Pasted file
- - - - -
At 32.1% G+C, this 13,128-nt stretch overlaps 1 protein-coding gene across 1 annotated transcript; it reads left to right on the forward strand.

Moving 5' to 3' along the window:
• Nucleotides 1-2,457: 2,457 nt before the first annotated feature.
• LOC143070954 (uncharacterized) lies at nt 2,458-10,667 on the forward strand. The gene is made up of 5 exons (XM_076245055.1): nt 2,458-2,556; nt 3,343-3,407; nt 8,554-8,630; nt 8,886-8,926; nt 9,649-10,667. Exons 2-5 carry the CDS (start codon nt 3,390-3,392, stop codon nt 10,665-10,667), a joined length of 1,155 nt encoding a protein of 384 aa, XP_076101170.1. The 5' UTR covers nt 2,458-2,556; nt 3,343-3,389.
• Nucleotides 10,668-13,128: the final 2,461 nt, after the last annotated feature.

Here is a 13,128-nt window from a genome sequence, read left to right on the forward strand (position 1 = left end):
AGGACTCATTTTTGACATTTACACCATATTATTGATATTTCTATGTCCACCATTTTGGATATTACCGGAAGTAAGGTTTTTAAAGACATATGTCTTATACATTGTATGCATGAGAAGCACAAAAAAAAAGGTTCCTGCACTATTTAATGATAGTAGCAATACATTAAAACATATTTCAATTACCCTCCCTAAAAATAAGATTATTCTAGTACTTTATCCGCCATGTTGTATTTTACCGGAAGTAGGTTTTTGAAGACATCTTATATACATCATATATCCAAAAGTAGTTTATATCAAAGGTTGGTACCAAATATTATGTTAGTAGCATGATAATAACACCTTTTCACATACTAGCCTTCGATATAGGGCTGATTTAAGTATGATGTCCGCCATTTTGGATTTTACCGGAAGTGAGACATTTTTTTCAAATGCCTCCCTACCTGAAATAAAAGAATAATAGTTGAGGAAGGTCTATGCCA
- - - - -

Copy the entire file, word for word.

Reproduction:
At 32.1% G+C, this 13,128-nt stretch overlaps 1 protein-coding gene across 1 annotated transcript; it reads left to right on the forward strand.

Moving 5' to 3' along the window:
• Nucleotides 1-2,457: 2,457 nt before the first annotated feature.
• LOC143070954 (uncharacterized) lies at nt 2,458-10,667 on the forward strand. The gene is made up of 5 exons (XM_076245055.1): nt 2,458-2,556; nt 3,343-3,407; nt 8,554-8,630; nt 8,886-8,926; nt 9,649-10,667. Exons 2-5 carry the CDS (start codon nt 3,390-3,392, stop codon nt 10,665-10,667), a joined length of 1,155 nt encoding a protein of 384 aa, XP_076101170.1. The 5' UTR covers nt 2,458-2,556; nt 3,343-3,389.
• Nucleotides 10,668-13,128: the final 2,461 nt, after the last annotated feature.

Here is a 13,128-nt window from a genome sequence, read left to right on the forward strand (position 1 = left end):
AGGACTCATTTTTGACATTTACACCATATTATTGATATTTCTATGTCCACCATTTTGGATATTACCGGAAGTAAGGTTTTTAAAGACATATGTCTTATACATTGTATGCATGAGAAGCACAAAAAAAAAGGTTCCTGCACTATTTAATGATAGTAGCAATACATTAAAACATATTTCAATTACCCTCCCTAAAAATAAGATTATTCTAGTACTTTATCCGCCATGTTGTATTTTACCGGAAGTAGGTTTTTGAAGACATCTTATATACATCATATATCCAAAAGTAGTTTATATCAAAGGTTGGTACCAAATATTATGTTAGTAGCATGATAATAACACCTTTTCACATACTAGCCTTCGATATAGGGCTGATTTAAGTATGATGTCCGCCATTTTGGATTTTACCGGAAGTGAGACATTTTTTTCAAATGCCTCCCTACCTGAAATAAAAGAATAATAGTTGAGGAAGGTCTATGCCA